The Q-Patrol is out at least six days a week, from 11 a.m. to as late as 3:30 a.m. on weekends. The staff - all unpaid - has grown to six full-timers and about 30 part-timers, mostly in their 20s. The part-timers include lawyers and students, a scientist and a computer programmer. About one quarter of the patrollers are heterosexual.

"The ability of Q-Patrol to absorb people of different backgrounds, different cultures, different lifestyles, is very different than anything I've come across," said Curtis Sliwa, who founded the Guardian Angels in New York City in 1979.

Help for Guardian Angels, too

A couple of years ago, Sliwa asked Q-Patrol to take over the Seattle chapter of the Guardian Angels, which had lapsed into inactivity.

Cleghorn complied.

Outside of Capitol Hill, the patrols wear a mixture of Q-Patrol and the more broadly recognized Guardian Angels uniform. Scarlet berets and jackets with the angel-wings logo are next to Q-Patrol's black and gray in the group's joint headquarters.

The Q-Patrol relies primarily on money it collects on the street to meet monthly expenses.

The organization's Saturday fund raising, which entails standing on the streets with collection buckets, has drawn some criticism.

"I hear complaints from citizens that they're basically panhandlers," said Sarah Hawthorne, the manager of Noah's New York Bagels' Broadway store and a supporter of the Q-Patrol.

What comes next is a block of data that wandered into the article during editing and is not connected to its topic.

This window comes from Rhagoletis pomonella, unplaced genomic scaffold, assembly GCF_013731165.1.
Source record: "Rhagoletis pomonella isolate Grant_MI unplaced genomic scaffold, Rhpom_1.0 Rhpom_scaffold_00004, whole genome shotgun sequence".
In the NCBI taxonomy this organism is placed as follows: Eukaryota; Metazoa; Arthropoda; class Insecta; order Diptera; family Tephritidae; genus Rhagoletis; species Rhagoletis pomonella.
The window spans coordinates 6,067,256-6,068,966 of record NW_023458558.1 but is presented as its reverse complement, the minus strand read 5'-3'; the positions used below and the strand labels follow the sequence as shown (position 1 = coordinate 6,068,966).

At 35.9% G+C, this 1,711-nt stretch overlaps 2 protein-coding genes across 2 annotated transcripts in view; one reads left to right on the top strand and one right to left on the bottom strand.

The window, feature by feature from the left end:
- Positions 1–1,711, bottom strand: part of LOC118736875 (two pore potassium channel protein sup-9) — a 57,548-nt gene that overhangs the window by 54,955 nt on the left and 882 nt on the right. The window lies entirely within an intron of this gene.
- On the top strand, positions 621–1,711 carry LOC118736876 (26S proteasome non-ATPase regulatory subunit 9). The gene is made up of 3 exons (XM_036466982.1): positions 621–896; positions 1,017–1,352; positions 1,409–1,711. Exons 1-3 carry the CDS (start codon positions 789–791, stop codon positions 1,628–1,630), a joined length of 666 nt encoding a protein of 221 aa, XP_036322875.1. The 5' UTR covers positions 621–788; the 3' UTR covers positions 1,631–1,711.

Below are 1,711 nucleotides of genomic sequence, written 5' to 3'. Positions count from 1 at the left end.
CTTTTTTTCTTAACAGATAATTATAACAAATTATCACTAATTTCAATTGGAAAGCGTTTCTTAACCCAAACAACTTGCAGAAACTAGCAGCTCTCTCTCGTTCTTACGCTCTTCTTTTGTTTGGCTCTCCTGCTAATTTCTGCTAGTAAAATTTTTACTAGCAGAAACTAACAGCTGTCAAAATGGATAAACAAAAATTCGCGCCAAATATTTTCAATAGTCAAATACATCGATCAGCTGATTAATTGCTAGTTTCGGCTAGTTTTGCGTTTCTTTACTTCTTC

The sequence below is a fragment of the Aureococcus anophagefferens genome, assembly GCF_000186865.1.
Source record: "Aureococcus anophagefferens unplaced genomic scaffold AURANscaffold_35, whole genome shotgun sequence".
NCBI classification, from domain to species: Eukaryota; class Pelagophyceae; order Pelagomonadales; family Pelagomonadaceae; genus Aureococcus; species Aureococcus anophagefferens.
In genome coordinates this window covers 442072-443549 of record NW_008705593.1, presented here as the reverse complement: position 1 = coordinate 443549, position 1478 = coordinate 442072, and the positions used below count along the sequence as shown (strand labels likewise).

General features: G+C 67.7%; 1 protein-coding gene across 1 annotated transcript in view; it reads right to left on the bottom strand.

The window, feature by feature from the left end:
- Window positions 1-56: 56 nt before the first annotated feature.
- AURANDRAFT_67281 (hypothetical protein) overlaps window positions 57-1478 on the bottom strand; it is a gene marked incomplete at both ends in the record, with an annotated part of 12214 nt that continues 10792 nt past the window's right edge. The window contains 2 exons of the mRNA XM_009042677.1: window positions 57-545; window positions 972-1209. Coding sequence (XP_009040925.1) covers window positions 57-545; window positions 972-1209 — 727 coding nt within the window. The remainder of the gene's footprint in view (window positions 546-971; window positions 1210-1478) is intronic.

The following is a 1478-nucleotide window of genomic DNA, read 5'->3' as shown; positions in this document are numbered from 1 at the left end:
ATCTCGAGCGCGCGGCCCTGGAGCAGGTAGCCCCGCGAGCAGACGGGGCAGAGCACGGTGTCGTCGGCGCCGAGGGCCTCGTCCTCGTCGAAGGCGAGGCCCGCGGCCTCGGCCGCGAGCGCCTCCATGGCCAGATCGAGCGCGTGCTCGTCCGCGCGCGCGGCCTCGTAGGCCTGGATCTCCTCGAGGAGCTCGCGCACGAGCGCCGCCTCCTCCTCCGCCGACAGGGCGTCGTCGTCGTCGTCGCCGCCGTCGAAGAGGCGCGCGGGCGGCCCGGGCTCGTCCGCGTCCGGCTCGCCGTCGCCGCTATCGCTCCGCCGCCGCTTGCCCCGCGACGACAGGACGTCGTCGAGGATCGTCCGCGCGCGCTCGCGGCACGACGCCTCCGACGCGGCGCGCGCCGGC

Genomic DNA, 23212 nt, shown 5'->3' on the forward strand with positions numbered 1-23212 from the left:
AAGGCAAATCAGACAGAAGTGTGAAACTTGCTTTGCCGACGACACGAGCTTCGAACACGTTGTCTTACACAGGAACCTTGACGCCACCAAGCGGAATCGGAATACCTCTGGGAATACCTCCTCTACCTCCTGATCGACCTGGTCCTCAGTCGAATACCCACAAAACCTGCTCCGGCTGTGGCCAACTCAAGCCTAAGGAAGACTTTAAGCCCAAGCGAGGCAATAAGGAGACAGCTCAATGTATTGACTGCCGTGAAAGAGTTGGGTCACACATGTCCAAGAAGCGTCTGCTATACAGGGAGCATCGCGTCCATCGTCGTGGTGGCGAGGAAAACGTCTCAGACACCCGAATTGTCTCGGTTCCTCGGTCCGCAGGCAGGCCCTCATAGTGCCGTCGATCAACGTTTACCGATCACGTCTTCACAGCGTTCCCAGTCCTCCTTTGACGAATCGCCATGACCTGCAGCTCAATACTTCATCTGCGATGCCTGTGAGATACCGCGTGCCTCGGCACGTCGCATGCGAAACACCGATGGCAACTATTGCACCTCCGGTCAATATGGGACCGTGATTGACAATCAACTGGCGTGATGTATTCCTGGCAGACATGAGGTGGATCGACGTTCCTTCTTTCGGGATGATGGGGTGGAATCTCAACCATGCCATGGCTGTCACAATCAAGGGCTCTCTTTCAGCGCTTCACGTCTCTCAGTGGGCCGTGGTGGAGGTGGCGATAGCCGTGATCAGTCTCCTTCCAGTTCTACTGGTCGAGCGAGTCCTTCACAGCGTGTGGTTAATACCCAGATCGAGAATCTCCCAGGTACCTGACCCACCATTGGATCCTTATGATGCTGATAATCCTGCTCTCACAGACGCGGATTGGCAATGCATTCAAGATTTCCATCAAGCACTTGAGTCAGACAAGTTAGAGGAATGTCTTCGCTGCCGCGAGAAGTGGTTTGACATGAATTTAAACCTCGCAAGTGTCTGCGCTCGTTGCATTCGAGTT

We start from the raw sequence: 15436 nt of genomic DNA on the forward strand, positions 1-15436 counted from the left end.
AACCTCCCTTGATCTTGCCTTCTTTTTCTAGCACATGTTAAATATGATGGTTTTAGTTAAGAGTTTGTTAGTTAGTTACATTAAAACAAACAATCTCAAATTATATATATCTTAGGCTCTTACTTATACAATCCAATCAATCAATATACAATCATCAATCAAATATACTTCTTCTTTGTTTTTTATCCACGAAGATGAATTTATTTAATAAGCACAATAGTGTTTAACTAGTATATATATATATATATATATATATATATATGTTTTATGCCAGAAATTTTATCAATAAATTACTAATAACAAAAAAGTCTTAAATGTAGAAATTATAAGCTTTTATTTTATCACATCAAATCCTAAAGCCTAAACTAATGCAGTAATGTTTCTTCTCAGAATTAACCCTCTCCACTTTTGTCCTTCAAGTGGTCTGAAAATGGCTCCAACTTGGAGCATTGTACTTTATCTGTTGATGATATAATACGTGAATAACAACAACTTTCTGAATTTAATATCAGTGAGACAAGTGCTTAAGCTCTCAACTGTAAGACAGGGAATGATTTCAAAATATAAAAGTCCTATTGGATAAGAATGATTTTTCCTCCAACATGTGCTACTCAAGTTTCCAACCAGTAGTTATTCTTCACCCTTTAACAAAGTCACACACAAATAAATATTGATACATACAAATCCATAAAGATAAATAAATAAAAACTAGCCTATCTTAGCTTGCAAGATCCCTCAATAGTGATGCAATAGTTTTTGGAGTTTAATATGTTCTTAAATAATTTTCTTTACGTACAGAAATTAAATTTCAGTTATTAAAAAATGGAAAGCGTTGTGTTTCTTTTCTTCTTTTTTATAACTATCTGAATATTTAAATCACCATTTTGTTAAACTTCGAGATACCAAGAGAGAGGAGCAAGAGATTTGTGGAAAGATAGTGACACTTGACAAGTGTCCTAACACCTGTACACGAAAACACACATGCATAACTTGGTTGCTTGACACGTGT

Cleghorn says they need that money to keep the patrols running.

Retired Col. Margarethe Cammermeyer, who joined the patrol's board of directors earlier this year, said she hopes to help the group reach greater financial stability.

Cammermeyer, the Washington State National Guard nurse who was discharged for being a lesbian in 1992, then reinstated two years later after a court battle, met Cleghorn at a gay event. After joining Q-Patrol for a training session and a patrol, Cammermeyer signed on.

"It was better training than many people would get in the military," she said. "Because, instead of focusing on beating your hands against your chest and playing warrior, it was more about how to de-escalate."

They don't ask, `Are you gay?'

For many in the gay community, the patrol is a source of pride, and wearing the "Q" is part of that.

"A lot of what I see the uniform as about and the patrolling as about is empowerment in the gay community," said Leslie Fleming, a part-time volunteer. "We can take care of ourselves."

But their mission has always been to stop not only gay bashing but all violent crime. As Cleghorn says, if they see someone getting beaten up, patrollers don't stop and ask, "Are you gay?"

They act as a highly visible deterrent, and on quiet nights they perform such services as checking the doors on closed businesses to make sure they're locked.

"It's our own little security system beyond what the Seattle Police has been doing," said JoAnn Panayiotou, the owner of the Wild Rose Tavern, a lesbian bar on East Pike Street.

Recently, the Broadway Market Management Fund contributed $2,000 to the patrol to buy bicycles, and many businesses give patrollers free food.

"They're such a strong presence," Hawthorne said. "They're definitely community-builders here."

Copyright (c) 1996 Seattle Times Company, All Rights Reserved.